It’s hard, when we’re deep into a waking dream, to imagine how others might be indifferent to the vivid experience that we’re having.

    Sometimes I’m talking to someone and I realize that they are so lost in their own internal and contingent obsessions that it is simply impossible to have a convesation with them. We simply don’t cross in our perspectives or concerns. So I humor them, and let them talk. And I smile. And I play my bit part in their dream for the day. It’s okay.

    I suppose if Daniel Dennett had a conversation with me, he’d listen and smile at my angst, and then we would part ways and he’d go back to his obsessions and I to mine.

    Perhaps, if we remembered our Darwin, our Freud, and our Nietzsche, we would have some compassion for the others’ obvious (to us) errors in emphasis.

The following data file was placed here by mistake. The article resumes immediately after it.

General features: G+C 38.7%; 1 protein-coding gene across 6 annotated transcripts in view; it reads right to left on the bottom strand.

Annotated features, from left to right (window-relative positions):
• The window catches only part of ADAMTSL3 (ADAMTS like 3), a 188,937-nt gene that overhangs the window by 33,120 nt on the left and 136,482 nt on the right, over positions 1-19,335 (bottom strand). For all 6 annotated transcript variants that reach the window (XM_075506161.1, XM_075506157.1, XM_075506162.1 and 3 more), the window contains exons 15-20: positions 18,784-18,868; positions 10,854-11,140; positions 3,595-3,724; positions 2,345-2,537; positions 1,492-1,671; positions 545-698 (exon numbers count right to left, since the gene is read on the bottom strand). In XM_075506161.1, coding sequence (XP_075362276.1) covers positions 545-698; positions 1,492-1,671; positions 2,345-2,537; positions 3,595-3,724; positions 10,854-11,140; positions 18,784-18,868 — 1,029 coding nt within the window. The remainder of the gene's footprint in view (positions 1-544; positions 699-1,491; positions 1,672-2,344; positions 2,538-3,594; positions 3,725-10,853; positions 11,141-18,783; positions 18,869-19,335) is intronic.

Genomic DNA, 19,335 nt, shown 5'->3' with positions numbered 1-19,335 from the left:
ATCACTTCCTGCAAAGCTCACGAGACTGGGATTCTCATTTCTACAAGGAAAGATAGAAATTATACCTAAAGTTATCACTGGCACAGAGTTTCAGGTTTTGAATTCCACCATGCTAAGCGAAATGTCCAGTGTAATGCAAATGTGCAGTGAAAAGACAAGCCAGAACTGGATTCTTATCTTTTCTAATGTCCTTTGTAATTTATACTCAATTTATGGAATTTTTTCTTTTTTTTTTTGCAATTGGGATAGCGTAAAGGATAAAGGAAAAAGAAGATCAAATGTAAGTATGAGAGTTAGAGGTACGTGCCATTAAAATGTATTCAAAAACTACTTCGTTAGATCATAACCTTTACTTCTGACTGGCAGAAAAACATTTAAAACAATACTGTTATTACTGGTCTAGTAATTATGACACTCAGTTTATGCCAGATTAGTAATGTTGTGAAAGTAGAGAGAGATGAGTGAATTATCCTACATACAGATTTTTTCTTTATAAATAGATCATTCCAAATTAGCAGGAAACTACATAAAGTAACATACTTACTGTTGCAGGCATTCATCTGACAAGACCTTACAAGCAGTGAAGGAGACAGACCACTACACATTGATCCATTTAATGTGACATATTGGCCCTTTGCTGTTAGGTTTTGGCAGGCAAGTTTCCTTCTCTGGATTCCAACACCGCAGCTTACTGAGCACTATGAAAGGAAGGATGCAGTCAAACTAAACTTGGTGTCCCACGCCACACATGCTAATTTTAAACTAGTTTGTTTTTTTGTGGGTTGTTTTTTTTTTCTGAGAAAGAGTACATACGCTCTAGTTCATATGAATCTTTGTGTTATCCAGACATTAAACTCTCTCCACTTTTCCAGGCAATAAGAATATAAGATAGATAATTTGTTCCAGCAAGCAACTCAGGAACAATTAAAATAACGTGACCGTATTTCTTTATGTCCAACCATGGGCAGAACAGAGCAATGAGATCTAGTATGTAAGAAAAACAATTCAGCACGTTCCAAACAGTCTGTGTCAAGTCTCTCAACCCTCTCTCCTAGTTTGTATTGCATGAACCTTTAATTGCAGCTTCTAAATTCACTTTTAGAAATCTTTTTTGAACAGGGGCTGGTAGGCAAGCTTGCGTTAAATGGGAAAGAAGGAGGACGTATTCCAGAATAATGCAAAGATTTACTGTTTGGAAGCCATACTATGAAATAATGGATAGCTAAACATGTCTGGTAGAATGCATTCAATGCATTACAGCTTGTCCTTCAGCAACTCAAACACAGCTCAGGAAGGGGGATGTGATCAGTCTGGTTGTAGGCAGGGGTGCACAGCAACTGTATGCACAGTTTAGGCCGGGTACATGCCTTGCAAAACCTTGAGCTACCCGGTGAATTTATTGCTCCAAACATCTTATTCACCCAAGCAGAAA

I think of friends I have who are just obviously (to me) in the wrong relationship. But they are having their dream, I mine.

    I also think of Uma Thurman (Mia) in Pulp Fiction. I love the way she falls into the dream of her existence as she sits across from John Travolta (Vincent) in the celebrity diner scene. She thinks the conversation is everything—is so important and profound and built up. She can barely stand what everything means—the dynamics of her existence—and she takes everything in. She wants challenging conversation and experience.

    I think Mia is an admirable model for existence (at least for mine). I would wear a shirt that says, “What would Mia do?” She knows how to make her contingent experiences important, interesting, and large—even if they are just a peculiar dream that she’s having.